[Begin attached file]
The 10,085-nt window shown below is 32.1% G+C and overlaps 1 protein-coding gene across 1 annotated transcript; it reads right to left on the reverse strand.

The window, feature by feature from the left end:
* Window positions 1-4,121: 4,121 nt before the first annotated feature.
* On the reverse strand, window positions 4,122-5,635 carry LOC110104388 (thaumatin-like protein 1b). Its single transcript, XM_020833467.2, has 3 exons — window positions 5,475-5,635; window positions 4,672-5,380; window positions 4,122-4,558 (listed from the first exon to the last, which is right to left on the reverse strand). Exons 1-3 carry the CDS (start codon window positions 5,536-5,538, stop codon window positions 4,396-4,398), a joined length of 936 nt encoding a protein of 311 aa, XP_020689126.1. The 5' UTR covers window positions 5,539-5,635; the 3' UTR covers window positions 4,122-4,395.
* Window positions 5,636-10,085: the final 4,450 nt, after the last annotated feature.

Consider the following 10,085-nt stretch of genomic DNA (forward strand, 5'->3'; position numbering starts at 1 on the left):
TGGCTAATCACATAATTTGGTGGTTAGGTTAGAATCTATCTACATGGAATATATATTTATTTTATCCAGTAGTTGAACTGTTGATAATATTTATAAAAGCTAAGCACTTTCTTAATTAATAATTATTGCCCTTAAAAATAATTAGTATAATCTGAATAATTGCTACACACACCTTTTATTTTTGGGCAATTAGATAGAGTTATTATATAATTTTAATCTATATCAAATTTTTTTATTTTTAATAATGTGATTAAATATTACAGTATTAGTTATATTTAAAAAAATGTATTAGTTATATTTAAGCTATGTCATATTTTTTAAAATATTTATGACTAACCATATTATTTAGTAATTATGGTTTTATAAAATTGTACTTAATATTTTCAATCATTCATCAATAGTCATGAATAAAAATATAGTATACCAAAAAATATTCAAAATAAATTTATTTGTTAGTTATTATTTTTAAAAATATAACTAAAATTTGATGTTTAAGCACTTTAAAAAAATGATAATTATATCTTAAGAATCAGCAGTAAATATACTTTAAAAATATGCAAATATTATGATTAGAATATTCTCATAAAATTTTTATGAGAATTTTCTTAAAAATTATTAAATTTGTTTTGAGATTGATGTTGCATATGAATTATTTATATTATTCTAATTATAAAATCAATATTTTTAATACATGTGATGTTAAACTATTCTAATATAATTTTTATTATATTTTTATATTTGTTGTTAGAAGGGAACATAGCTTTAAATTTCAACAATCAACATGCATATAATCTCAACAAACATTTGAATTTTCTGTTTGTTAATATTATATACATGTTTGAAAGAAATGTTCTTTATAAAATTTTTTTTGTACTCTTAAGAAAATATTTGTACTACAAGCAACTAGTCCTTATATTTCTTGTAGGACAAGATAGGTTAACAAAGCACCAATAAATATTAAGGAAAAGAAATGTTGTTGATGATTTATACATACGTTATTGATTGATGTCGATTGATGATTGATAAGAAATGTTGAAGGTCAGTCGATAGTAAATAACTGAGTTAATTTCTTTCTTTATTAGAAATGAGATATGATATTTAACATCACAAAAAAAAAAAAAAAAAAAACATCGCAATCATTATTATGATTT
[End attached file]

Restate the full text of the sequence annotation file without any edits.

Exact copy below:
The 10,085-nt window shown below is 32.1% G+C and overlaps 1 protein-coding gene across 1 annotated transcript; it reads right to left on the reverse strand.

The window, feature by feature from the left end:
* Window positions 1-4,121: 4,121 nt before the first annotated feature.
* On the reverse strand, window positions 4,122-5,635 carry LOC110104388 (thaumatin-like protein 1b). Its single transcript, XM_020833467.2, has 3 exons — window positions 5,475-5,635; window positions 4,672-5,380; window positions 4,122-4,558 (listed from the first exon to the last, which is right to left on the reverse strand). Exons 1-3 carry the CDS (start codon window positions 5,536-5,538, stop codon window positions 4,396-4,398), a joined length of 936 nt encoding a protein of 311 aa, XP_020689126.1. The 5' UTR covers window positions 5,539-5,635; the 3' UTR covers window positions 4,122-4,395.
* Window positions 5,636-10,085: the final 4,450 nt, after the last annotated feature.

Consider the following 10,085-nt stretch of genomic DNA (forward strand, 5'->3'; position numbering starts at 1 on the left):
TGGCTAATCACATAATTTGGTGGTTAGGTTAGAATCTATCTACATGGAATATATATTTATTTTATCCAGTAGTTGAACTGTTGATAATATTTATAAAAGCTAAGCACTTTCTTAATTAATAATTATTGCCCTTAAAAATAATTAGTATAATCTGAATAATTGCTACACACACCTTTTATTTTTGGGCAATTAGATAGAGTTATTATATAATTTTAATCTATATCAAATTTTTTTATTTTTAATAATGTGATTAAATATTACAGTATTAGTTATATTTAAAAAAATGTATTAGTTATATTTAAGCTATGTCATATTTTTTAAAATATTTATGACTAACCATATTATTTAGTAATTATGGTTTTATAAAATTGTACTTAATATTTTCAATCATTCATCAATAGTCATGAATAAAAATATAGTATACCAAAAAATATTCAAAATAAATTTATTTGTTAGTTATTATTTTTAAAAATATAACTAAAATTTGATGTTTAAGCACTTTAAAAAAATGATAATTATATCTTAAGAATCAGCAGTAAATATACTTTAAAAATATGCAAATATTATGATTAGAATATTCTCATAAAATTTTTATGAGAATTTTCTTAAAAATTATTAAATTTGTTTTGAGATTGATGTTGCATATGAATTATTTATATTATTCTAATTATAAAATCAATATTTTTAATACATGTGATGTTAAACTATTCTAATATAATTTTTATTATATTTTTATATTTGTTGTTAGAAGGGAACATAGCTTTAAATTTCAACAATCAACATGCATATAATCTCAACAAACATTTGAATTTTCTGTTTGTTAATATTATATACATGTTTGAAAGAAATGTTCTTTATAAAATTTTTTTTGTACTCTTAAGAAAATATTTGTACTACAAGCAACTAGTCCTTATATTTCTTGTAGGACAAGATAGGTTAACAAAGCACCAATAAATATTAAGGAAAAGAAATGTTGTTGATGATTTATACATACGTTATTGATTGATGTCGATTGATGATTGATAAGAAATGTTGAAGGTCAGTCGATAGTAAATAACTGAGTTAATTTCTTTCTTTATTAGAAATGAGATATGATATTTAACATCACAAAAAAAAAAAAAAAAAAAACATCGCAATCATTATTATGATTT